I think out of all of the tools that I have explored in the past few weeks, I would choose to introduce my staff to Facebook. I would choose Facebook because of its popularity and because it has been around for a while now, so most people are accustomed to using it. Not only could Facebook be used to house groups and allow staff to communicate, but I think that it is also an effective medium to communicate with library patrons.
Facebook provides an email function, a wide range of applications, a place to blog, and even a place to post photos and videos. Recently, a chat feature was even introduced. All of these characteristics offer many different routes through which to reach the public.
There is a group page even devoted to libraries creating Facebook pages. On this page, numerous people have posted successful examples of incorporating Facebook into the library. For example, the Charleston County Public Library has a Facebook page. They post the hours of operation, websites of the week, announcements and other items of importance.
Some libraries have even created Facebook applications. While Dave Lester disagrees with these library-created applications, he mentions that these applications involve adding a catalogue search bar to your Facebook page. I do not see a problem with this at all. In fact, I like the idea of being able search the library catalogue as I am checking my Facebook page. It makes it more convenient, rather than visiting a separate webpage. Lester suggests that a library's Facebook application should allow the user to share a list of books that he or she has taken out of the library as well as resources that the user has used to complete research projects. This would certainly be of use in an academic context where collaboration is concerned.
While I see using Facebook to promote the library as a great way to reach those who would not otherwise go into the library, others feel that the library has some work to do before students will welcome librarians to Facebook, according to Ryan Deschamps. He says that some people feel that the culture of libraries does not correspond well with the culture of Facebook. I see this as a sort of challenge, however. Why not try to break the barriers and get the library and Facebook culture melded together?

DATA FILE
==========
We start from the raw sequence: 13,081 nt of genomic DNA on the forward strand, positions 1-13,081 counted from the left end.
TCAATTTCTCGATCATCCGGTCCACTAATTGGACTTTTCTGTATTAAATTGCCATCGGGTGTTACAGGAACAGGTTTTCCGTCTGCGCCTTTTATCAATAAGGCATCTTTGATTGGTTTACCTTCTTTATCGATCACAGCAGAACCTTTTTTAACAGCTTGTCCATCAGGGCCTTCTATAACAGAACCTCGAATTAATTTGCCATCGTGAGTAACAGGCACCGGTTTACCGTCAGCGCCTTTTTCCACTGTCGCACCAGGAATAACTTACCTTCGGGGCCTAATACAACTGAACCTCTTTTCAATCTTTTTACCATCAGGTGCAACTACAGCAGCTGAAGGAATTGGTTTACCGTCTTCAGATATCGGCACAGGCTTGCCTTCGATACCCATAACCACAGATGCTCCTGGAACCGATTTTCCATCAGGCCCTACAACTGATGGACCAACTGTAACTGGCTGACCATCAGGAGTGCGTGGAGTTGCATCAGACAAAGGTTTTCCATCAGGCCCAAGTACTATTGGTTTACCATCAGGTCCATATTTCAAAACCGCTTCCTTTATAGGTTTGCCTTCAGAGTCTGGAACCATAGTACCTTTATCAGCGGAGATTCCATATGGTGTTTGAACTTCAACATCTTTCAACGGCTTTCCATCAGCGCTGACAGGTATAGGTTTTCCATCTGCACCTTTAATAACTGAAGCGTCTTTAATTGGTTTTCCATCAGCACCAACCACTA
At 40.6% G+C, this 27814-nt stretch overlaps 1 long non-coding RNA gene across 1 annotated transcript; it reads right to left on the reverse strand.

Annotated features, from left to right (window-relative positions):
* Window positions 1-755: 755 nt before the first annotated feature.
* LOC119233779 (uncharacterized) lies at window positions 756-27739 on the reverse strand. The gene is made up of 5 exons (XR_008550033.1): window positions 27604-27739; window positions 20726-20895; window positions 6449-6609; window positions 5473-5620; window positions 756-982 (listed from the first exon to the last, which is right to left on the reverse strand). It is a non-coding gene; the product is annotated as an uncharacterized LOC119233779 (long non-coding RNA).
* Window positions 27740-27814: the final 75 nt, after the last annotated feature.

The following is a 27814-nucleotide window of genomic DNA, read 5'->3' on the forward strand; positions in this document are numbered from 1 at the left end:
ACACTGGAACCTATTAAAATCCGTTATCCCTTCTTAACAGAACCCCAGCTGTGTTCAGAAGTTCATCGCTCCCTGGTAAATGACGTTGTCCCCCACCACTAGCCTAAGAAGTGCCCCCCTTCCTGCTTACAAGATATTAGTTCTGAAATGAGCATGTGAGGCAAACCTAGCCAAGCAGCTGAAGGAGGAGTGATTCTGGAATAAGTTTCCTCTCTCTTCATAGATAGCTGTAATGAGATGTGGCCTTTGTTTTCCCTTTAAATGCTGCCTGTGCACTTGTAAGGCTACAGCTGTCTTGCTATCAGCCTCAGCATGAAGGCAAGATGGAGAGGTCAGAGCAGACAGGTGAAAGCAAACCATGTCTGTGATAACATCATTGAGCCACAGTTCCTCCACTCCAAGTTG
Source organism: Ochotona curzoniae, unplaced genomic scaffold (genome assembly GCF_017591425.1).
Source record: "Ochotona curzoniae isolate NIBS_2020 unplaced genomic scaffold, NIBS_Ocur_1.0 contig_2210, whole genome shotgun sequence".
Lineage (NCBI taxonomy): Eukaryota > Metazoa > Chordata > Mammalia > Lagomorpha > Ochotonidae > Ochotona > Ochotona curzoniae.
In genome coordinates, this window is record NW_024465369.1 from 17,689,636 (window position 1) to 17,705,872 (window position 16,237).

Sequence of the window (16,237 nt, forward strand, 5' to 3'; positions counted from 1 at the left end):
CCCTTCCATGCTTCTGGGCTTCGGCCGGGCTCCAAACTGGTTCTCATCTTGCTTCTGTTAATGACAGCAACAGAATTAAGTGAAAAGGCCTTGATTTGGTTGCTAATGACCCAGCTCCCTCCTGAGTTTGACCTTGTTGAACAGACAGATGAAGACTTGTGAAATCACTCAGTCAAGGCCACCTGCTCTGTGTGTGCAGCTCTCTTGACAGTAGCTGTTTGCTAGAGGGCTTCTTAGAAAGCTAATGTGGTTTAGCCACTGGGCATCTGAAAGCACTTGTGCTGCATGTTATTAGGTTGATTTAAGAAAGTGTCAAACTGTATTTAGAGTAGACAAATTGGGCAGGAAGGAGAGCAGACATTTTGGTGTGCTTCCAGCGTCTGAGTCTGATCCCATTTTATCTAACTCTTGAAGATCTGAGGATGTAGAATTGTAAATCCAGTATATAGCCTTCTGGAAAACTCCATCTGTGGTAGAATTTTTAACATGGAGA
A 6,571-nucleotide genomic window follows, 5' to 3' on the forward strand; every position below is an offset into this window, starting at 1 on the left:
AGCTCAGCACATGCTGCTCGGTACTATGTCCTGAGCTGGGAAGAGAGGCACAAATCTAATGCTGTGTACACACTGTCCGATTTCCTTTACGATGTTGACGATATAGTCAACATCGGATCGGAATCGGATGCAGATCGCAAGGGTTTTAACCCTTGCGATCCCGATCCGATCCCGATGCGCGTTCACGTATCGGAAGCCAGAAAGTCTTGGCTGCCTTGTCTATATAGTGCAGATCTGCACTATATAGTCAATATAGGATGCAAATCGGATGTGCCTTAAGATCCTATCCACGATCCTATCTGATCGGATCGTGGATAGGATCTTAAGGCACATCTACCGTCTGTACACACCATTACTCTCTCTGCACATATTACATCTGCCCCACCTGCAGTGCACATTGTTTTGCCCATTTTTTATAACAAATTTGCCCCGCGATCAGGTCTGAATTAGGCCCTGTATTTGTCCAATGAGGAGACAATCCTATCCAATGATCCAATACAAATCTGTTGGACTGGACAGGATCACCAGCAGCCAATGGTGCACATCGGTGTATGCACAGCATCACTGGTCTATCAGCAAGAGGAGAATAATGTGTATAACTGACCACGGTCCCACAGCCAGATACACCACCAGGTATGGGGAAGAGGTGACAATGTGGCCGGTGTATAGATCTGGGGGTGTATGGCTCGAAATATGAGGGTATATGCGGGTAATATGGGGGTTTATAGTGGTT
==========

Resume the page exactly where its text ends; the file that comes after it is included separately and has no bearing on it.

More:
One thing that is important to consider when teaching the staff about Facebook (or any new technology for that matter), is the lack of knowledge they may have of the technology. For example, in my family my maternal grandmother and my mother do not have any technological skills. My mom has a difficult time with some online programs. With a staff that may range from extremely novice to expert on Facebook (among other technologies), you should start from the beginning and allow the more knowledgeable individuals to help you in teaching the others about Facebook. It is essential to not assume that everyone has the background knowledge to just be able to use Facebook right off the bat. This is why I would use a demonstration and tutorials to start us all off.
I would first introduce Facebook to the members of the staff in a staff meeting. I think it would be helpful to have a demonstration and a tutorial session so that the staff can learn about what Facebook can do and to play around with it. I would use the Common Craft video “Social Networking in Plain English.” It is a great resource for those who are new to the social networking world. I would also be sure to show them the examples of libraries that have already incorporated Facebook into their system.
I would encourage the staff to sign up for a Facebook account (there is a tutorial for this located at All Facebook: The Unofficial Facebook Resource and try out the various aspects found within the website. I know that most people do not enjoy trying things out for work in their free time (a.k.a. when they are not at work), but some people may find that they end up liking Facebook so much, they may keep their own personal accounts anyway.
My next step would be to delegate a person (or persons) to be “in charge” of setting up the library’s Facebook page. I think it would be best to get one or two people to take charge in this area so that everything will remain consistent for both the library as well as the users (or the public). I recommend introducing Facebook gradually to the library patrons. For example, I would mention on the library website that people could find the library on Facebook. When people start becoming “fans” of the library, I would begin promoting some events that will be occurring at the library. I think the best way to avoid patrons and staff from becoming overwhelmed is to start off slow. It is also important to try new things within Facebook because it may end up that you find something that really works for the library that you might not have otherwise come across.